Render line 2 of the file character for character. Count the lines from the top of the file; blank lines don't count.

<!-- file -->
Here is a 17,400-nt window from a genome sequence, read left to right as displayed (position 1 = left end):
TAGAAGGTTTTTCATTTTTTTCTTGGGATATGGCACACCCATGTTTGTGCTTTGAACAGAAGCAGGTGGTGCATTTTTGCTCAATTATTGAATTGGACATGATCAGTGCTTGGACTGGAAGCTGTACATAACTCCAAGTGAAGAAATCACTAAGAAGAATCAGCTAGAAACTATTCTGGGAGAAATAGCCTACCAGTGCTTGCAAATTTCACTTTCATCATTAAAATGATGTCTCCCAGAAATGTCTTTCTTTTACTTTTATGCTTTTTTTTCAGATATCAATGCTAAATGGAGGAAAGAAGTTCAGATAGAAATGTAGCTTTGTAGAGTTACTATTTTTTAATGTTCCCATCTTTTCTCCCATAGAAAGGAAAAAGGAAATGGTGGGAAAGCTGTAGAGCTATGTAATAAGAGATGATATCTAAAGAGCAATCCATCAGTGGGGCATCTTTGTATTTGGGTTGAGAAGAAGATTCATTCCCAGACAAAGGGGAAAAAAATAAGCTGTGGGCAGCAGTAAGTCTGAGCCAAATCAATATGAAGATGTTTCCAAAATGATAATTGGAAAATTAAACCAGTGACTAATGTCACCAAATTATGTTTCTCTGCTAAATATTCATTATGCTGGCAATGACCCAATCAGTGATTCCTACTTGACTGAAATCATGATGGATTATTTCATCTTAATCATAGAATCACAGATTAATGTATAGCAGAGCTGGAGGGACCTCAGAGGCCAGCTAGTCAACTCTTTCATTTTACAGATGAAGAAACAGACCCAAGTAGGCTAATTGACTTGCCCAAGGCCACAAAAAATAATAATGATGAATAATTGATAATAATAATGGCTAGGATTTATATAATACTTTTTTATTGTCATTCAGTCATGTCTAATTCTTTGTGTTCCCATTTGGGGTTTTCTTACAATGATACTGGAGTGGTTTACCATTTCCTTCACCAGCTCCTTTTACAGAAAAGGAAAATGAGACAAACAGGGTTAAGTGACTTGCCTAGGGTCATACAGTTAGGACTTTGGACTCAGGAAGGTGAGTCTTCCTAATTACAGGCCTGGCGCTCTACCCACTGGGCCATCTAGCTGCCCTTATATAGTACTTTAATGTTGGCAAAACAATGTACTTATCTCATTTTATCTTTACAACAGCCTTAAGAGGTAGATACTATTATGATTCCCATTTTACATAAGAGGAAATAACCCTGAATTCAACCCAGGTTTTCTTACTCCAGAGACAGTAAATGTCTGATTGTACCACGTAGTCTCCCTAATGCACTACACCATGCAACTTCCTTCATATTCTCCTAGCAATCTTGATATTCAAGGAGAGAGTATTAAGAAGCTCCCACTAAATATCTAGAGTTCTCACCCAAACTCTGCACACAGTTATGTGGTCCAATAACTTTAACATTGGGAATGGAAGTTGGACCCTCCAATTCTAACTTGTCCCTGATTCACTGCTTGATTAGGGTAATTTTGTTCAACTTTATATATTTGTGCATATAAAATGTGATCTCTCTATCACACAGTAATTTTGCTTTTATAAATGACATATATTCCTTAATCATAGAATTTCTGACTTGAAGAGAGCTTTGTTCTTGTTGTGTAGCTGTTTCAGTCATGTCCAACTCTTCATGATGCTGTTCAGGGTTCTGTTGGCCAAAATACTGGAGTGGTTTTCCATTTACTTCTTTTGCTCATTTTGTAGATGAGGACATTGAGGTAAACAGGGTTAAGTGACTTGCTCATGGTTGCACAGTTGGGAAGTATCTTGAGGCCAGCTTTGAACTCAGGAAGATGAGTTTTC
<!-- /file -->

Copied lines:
TAGAAGGTTTTTCATTTTTTTCTTGGGATATGGCACACCCATGTTTGTGCTTTGAACAGAAGCAGGTGGTGCATTTTTGCTCAATTATTGAATTGGACATGATCAGTGCTTGGACTGGAAGCTGTACATAACTCCAAGTGAAGAAATCACTAAGAAGAATCAGCTAGAAACTATTCTGGGAGAAATAGCCTACCAGTGCTTGCAAATTTCACTTTCATCATTAAAATGATGTCTCCCAGAAATGTCTTTCTTTTACTTTTATGCTTTTTTTTCAGATATCAATGCTAAATGGAGGAAAGAAGTTCAGATAGAAATGTAGCTTTGTAGAGTTACTATTTTTTAATGTTCCCATCTTTTCTCCCATAGAAAGGAAAAAGGAAATGGTGGGAAAGCTGTAGAGCTATGTAATAAGAGATGATATCTAAAGAGCAATCCATCAGTGGGGCATCTTTGTATTTGGGTTGAGAAGAAGATTCATTCCCAGACAAAGGGGAAAAAAATAAGCTGTGGGCAGCAGTAAGTCTGAGCCAAATCAATATGAAGATGTTTCCAAAATGATAATTGGAAAATTAAACCAGTGACTAATGTCACCAAATTATGTTTCTCTGCTAAATATTCATTATGCTGGCAATGACCCAATCAGTGATTCCTACTTGACTGAAATCATGATGGATTATTTCATCTTAATCATAGAATCACAGATTAATGTATAGCAGAGCTGGAGGGACCTCAGAGGCCAGCTAGTCAACTCTTTCATTTTACAGATGAAGAAACAGACCCAAGTAGGCTAATTGACTTGCCCAAGGCCACAAAAAATAATAATGATGAATAATTGATAATAATAATGGCTAGGATTTATATAATACTTTTTTATTGTCATTCAGTCATGTCTAATTCTTTGTGTTCCCATTTGGGGTTTTCTTACAATGATACTGGAGTGGTTTACCATTTCCTTCACCAGCTCCTTTTACAGAAAAGGAAAATGAGACAAACAGGGTTAAGTGACTTGCCTAGGGTCATACAGTTAGGACTTTGGACTCAGGAAGGTGAGTCTTCCTAATTACAGGCCTGGCGCTCTACCCACTGGGCCATCTAGCTGCCCTTATATAGTACTTTAATGTTGGCAAAACAATGTACTTATCTCATTTTATCTTTACAACAGCCTTAAGAGGTAGATACTATTATGATTCCCATTTTACATAAGAGGAAATAACCCTGAATTCAACCCAGGTTTTCTTACTCCAGAGACAGTAAATGTCTGATTGTACCACGTAGTCTCCCTAATGCACTACACCATGCAACTTCCTTCATATTCTCCTAGCAATCTTGATATTCAAGGAGAGAGTATTAAGAAGCTCCCACTAAATATCTAGAGTTCTCACCCAAACTCTGCACACAGTTATGTGGTCCAATAACTTTAACATTGGGAATGGAAGTTGGACCCTCCAATTCTAACTTGTCCCTGATTCACTGCTTGATTAGGGTAATTTTGTTCAACTTTATATATTTGTGCATATAAAATGTGATCTCTCTATCACACAGTAATTTTGCTTTTATAAATGACATATATTCCTTAATCATAGAATTTCTGACTTGAAGAGAGCTTTGTTCTTGTTGTGTAGCTGTTTCAGTCATGTCCAACTCTTCATGATGCTGTTCAGGGTTCTGTTGGCCAAAATACTGGAGTGGTTTTCCATTTACTTCTTTTGCTCATTTTGTAGATGAGGACATTGAGGTAAACAGGGTTAAGTGACTTGCTCATGGTTGCACAGTTGGGAAGTATCTTGAGGCCAGCTTTGAACTCAGGAAGATGAGTTTTC